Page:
Relief for Jordan as sponsorship underpins technical progress

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The Independent Online

While the McLaren team principal, Ron Dennis, is singing the praises of David Coulthard and Jenson Button, both of whom he believes could win the world championship, other British Formula One drivers are crossing their fingers in the hope of joining them on the 2004 grid.

Gallaher Group plc's continuing role as a major sponsor of the Jordan-Ford team is good news for the Scotsman Allan McNish, and the Englishmen Ralph Firman and Justin Wilson, all of whom are vying for the last place in the team's line-up. Their Benson & Hedges brand has been on Jordan cars in all four of their victories - a 1-2 with Damon Hill and Ralf Schumacher in Belgium in 1998; in France and Italy with Heinz-Harald Frenzten in 1999; and in Brazil last year with Giancarlo Fisichella - and they favour a British driver.

This week Jordan unveiled their latest challenger, the EJ14, and surprised the Dutch driver Jos Verstappen by signing the German Nick Heidfeld as leader in place of the Italian Giancarlo Fisichella, who has taken Heidfeld's old seat at Sauber-Petronas. Jordan categorically denied that he had signed Verstappen last night and that a deadline to sign Verstappen expired at 8pm last night, but admitted that besides Verstappen, McNish and Firman, the Italian Formula 3,000 driver Giorgio Pantano was also a contender.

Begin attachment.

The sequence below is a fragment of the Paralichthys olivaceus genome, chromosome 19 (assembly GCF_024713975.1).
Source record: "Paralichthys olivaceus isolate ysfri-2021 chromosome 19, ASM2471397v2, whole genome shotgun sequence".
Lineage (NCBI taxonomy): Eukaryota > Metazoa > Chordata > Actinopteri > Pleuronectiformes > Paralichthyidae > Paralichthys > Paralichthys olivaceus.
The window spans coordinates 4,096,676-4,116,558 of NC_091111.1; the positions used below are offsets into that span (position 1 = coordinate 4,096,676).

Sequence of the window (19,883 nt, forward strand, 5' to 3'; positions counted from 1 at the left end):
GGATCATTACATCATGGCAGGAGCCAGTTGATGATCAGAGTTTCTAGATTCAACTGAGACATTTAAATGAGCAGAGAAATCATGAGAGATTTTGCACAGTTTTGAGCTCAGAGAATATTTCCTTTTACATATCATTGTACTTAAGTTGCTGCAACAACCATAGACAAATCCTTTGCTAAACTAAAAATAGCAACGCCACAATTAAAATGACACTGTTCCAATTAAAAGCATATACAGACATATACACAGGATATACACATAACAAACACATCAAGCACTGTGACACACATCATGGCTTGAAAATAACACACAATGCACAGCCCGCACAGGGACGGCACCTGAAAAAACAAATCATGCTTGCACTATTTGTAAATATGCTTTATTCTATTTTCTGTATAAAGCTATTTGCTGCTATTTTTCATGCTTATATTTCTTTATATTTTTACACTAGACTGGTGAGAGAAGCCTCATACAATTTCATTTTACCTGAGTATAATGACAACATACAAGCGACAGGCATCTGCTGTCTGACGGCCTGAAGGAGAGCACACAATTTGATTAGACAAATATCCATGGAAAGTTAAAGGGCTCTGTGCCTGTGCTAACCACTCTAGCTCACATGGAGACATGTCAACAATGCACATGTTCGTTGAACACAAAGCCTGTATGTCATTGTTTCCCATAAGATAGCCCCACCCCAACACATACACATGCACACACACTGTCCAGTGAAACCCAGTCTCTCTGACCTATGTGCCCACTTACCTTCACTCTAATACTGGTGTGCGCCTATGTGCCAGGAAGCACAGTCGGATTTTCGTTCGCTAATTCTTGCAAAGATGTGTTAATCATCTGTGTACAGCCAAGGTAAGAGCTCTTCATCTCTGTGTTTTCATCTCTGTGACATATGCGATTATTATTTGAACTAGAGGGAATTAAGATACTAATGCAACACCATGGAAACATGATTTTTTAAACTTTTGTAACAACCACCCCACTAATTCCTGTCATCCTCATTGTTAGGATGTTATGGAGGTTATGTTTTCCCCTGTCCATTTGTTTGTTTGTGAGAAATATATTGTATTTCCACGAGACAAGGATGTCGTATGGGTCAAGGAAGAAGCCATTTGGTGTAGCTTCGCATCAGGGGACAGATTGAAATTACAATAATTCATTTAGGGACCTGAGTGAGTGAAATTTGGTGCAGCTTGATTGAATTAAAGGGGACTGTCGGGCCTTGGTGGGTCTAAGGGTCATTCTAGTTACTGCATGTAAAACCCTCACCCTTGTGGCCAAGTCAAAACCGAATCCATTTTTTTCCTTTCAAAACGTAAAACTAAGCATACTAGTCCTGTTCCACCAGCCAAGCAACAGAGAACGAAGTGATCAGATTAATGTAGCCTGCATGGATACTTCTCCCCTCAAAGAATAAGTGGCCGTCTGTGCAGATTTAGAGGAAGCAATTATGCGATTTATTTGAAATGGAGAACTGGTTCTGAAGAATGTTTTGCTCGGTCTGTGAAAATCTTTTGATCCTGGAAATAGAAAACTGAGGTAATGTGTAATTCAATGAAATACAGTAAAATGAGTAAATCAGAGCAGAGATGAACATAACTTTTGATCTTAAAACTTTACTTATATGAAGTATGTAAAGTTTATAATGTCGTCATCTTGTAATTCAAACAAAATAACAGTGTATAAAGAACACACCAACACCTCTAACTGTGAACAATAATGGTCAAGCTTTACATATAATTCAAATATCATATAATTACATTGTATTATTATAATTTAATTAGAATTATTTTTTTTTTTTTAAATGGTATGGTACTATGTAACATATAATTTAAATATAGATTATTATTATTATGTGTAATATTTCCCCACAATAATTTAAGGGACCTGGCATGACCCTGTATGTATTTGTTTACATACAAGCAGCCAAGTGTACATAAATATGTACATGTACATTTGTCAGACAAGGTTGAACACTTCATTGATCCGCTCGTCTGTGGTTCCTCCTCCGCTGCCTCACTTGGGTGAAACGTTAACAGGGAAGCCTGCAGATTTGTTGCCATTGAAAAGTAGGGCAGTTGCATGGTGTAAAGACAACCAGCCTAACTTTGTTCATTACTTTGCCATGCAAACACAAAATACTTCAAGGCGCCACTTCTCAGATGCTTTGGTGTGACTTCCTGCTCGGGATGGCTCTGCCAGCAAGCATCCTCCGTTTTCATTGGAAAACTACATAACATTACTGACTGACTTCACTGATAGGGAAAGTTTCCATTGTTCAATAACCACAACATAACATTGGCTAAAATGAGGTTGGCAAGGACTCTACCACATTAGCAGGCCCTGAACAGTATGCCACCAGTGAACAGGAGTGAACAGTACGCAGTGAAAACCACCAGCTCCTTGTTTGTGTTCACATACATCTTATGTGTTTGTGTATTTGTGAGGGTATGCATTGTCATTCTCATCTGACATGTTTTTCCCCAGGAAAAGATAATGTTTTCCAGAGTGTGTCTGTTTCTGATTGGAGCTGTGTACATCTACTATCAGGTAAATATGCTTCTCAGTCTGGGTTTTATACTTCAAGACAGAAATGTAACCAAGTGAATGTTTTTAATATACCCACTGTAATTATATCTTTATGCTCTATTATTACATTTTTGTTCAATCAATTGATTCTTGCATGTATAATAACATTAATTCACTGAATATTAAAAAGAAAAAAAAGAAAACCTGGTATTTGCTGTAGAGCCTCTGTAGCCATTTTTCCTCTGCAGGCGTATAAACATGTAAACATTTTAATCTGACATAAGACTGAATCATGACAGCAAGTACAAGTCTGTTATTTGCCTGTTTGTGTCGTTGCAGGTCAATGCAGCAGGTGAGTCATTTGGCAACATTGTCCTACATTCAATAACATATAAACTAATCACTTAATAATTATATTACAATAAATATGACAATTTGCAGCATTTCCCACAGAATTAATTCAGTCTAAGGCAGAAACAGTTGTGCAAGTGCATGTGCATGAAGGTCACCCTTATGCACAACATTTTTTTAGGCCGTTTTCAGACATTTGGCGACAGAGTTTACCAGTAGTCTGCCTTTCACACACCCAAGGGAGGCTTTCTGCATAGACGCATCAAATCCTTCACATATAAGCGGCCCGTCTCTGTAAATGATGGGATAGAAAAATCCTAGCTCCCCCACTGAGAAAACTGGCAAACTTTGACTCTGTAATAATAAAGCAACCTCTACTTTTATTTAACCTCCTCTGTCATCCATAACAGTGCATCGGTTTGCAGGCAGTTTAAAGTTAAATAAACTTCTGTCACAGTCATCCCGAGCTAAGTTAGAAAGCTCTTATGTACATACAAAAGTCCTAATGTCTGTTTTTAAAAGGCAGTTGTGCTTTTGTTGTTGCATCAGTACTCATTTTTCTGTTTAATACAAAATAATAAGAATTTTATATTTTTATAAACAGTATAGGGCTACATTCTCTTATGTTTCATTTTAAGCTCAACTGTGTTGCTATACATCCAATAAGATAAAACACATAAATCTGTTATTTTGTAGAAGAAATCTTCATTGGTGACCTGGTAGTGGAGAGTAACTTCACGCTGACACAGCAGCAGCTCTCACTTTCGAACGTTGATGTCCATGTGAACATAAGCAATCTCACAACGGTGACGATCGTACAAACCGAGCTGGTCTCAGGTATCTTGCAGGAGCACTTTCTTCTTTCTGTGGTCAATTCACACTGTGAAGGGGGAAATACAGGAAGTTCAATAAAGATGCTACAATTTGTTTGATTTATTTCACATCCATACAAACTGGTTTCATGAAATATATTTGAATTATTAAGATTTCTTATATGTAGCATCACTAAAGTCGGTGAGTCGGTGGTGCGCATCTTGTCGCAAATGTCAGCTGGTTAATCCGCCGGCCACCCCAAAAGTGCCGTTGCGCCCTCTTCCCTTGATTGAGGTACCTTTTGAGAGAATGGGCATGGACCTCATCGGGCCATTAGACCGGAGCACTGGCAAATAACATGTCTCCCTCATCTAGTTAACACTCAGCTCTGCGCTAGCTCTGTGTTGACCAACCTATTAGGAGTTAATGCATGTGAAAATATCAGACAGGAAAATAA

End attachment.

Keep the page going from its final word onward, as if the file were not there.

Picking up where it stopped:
Negotiations between Jordan, and Verstappen and his manager, Michel Perridon, continue. Verstappen has $12m of sponsorship to bring to the team, but Pantano can also bring Italian money.

Meanwhile, the decision to opt for Heidfeld, who showed himself to be very quick as a McLaren test driver and again when Kimi Raikkonen was his team-mate at Sauber-Petronas in 2001, may be part of Jordan's forward thinking. Money is marginally easier to find in Germany, and though talks eventually broke down in 2003 for Jordan to run a McLaren MP4/17D with Mercedes engine in 2004, badged as a Jordan, Mercedes-Benz might still figure in the team's future.

Jordan has long championed the need for a £5.5m customer engine in Formula One, and the Stuttgart manufacturer might be in a better position to provide that. In the meantime, however, the latest car which Heidfeld is shaking down at Silverstone will use the same Ford Cosworth V10 engine as Jaguar's this season.

"Jaguar's Cosworth V10 made some great performance strides at the end of 2003 and we will have the same unit as them, which will be a huge benefit for us," Jordan said. "We'll have a big power increase."

The identity of the second driver will be revealed shortly, but Jordan said: "It's not necessary to do it quickly. My priority is maximising our income first. It's a bit like wind tunnel testing right up until the last moment: we'll choose a second driver as late as we can to get the very best combination possible.

"The EJ14 has seen the biggest improvement in aerodynamics we have ever seen from one year's car to another. Time will tell whether we will be able to catch up with the guys who were ahead of us last year."

* The Sauber driver Felipe Massa was airlifted to hospital after a crash during testing at Barcelona yesterday. The Brazilian lost control on the approach to turn one after an apparent failure on the front end of the car. He hit the barriers hard and reportedly lost consciousness briefly.

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